We tested the effect of exogenous HGF and prostate stromal cells on the growth of CWR22 and CWR22R cells in the presence or absence of 10 nmol/L synthetic androgen mibolerone. After a 14-day culture, exogenous recombinant human HGF (20 ng/ml) significantly stimulated the growth and PSA release of CWR22 cells by ~2.5-fold regardless of the presence of mibolerone (P < 0.001 as compared with the control culture). Mibolerone was shown to have no additive or synergistic effects on the HGF-stimulated growth of CWR22 cells. In the 14-day culture, however, mibolerone alone enhanced the growth and PSA release of CWR22 cells. Prostate stromal cells in the collagen gel likewise enhanced the growth and PSA release of CWR22 cells by 2.8-fold (P < 0.001 over the control culture) (Figure 2A). Anti-HGF neutralizing antibody (2 μg/ml) completely abrogated the stimulatory effect of prostate stromal cells (P < 0.001) (Figure 2B). Exogenous HGF (up to 100 ng/ml) and the presence of prostate stromal cells in the collagen gel, on the other hand, had neither stimulatory nor inhibitory effect on the growth of CWR22R cells (Figure 2C). However, prostate stromal cells but not exogenous HGF induced the production of PSA in CWR22R cells (P < 0.001).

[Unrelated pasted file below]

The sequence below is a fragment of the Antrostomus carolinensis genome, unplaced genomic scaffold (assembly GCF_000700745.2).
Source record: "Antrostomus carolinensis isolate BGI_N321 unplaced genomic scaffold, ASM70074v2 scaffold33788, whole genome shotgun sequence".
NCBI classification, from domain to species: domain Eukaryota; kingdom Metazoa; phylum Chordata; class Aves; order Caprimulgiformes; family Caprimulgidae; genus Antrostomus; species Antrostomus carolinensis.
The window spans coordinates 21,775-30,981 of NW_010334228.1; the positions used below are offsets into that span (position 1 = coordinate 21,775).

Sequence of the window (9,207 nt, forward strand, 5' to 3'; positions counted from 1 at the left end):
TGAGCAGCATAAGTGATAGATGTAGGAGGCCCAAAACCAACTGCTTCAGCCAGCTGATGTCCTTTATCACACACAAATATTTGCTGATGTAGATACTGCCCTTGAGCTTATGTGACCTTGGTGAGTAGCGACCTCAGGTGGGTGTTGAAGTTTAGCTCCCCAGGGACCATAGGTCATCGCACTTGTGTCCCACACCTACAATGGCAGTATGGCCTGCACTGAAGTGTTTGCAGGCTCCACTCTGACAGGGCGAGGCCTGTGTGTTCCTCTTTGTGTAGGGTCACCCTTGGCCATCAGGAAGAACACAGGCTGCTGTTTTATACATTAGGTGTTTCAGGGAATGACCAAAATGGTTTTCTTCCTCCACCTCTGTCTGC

Figure 2
Effect of exogenous HGF, prostate stromal cells (P-ST), or anti-human HGF neutralizing antibody on growth of androgen-dependent (CWR22; A and B) and -independent (CWR22R; C) human prostatic carcinoma cells in three-dimensional collagen culture. Cells ...

Expression and Secretion of HGF by CWR22R Cells